Rock, Paper, Scissors!

Our day actually started the night before, as several of us were kept awake by a spectacular thunder storm. I however was so relaxed after our extreme foot massage, that I had the best night’s sleep so far!

After our regular toast for breakfast, we assembled in the foyer to wait for our transport to the Northeast Petroleum University. For once, we were all on time, and set off on the short journey to the university. We were met with another lovely Chinese welcome, which included a photo session. We are all very used to smiling for group photos, and are now able to arrange ourselves fairly quickly whenever we’re asked to pose. 

A walk around their exhibition centre allowed us to see some of the art students’ work and we admired their painting, craft and architectural design. Little did we know that we were about to be challenged by the traditional art of paper cutting (and five flights of stairs!). The history of paper cutting was explained and we were shown some beautiful pieces of extremely intricate work. Armed with a special pair of very sharp scissors and a knife we attempted to produce two pieces of art; a Chinese symbol for happiness and a pig (as 2019 is the Year of the Pig). Most of us needed help from the Chinese students, and some pigs needed to be “rescued” (we won’t mention names), but we all eventually managed to produce works of art that a reception class child would have been proud of!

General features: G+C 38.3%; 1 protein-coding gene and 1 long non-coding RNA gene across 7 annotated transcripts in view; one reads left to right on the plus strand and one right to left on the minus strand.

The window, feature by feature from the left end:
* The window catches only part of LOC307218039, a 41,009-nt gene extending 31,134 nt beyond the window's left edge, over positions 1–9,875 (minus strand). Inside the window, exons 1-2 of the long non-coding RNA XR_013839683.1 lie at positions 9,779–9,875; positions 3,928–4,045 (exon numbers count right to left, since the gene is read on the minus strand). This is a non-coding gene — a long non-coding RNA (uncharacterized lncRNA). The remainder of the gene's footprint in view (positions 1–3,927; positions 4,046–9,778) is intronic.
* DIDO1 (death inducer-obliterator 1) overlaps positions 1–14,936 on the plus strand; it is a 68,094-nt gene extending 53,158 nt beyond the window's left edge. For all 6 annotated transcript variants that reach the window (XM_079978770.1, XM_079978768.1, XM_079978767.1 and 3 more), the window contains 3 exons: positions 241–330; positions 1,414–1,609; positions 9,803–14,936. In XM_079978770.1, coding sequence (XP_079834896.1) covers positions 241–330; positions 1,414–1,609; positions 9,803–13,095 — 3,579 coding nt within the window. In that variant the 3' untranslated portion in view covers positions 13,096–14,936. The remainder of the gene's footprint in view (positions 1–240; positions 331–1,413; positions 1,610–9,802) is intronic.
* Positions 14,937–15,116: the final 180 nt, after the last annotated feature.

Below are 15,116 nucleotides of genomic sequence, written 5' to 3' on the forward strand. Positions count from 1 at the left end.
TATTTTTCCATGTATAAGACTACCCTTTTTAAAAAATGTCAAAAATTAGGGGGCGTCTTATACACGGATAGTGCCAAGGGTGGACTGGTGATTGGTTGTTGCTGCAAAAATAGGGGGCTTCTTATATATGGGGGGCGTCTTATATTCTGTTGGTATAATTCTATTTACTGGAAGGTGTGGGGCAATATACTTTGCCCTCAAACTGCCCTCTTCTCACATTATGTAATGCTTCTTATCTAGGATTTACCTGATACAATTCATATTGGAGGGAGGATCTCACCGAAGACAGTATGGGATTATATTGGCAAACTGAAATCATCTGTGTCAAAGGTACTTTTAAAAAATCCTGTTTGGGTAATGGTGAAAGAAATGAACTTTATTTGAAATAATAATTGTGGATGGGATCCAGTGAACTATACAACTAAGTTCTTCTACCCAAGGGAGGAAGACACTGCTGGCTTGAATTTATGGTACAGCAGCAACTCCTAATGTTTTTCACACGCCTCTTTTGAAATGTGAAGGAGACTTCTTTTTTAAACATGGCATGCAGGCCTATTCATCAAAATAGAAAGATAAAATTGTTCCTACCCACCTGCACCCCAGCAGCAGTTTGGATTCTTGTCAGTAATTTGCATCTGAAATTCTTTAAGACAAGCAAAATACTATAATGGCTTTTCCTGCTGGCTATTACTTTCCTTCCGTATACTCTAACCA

Lunch involved a trip to the uni canteen and to the delight of the English students, chips were on offer. With our bellies full, we headed off to the Mammoth Museum to encounter life sized mammoths. Excavation in the Daqing area has resulted in an abundance of fossilised mammoth skeletons being discovered and the exhibition gave us a fascinating and realistic glimpse into the past.

Ice lollies in hand, kindly bought by our leaders, we walked back to the uni, dodging muddy puddles from the rain of the previous night, apart from Emily who ended up with rather muddy sliders. After a quick loo stop (us girls are gettingreally good at using Chines toilets!) and only two flights of stairs we entered the music department. We were divided into two groups and given a practical lesson on the Gu Zheng – a traditional stringed instrument. After a bit of practice, we were able to play two pieces of music (ok, so one was Twinkle Twinkle Little Star) but new talents were discovered and we were really proud of ourselves. 

Our first non-accompanied visit to the Harbin Uni canteen for dinner, required loads of hand gesturing and the use of our Google Translate app but the term “vegetarian” didn’t seem to be understood. Our trusty Chinese students were phoned andthey rushed to our aid. Our new Chinese friends are so kind and nothing is ever too much trouble.

After our meal, we met with the Chinese exchange students who will be coming to the Edge Hill University in July. We were able to chat to them about the U.K. and what to expect. Their biggest concern is speaking English, but they all have such a good grasp of the language, putting our Mandarin ability (which probably only consists of a handful of words) to shame.  An impromptu visit to Zoo Coffee, a local coffee shop, further cemented friendships, and ten very tired but happy Edge Hill students headed off to bed.

Quite the feast!

Blog post by Allyson Blundell on Thursday 13th June

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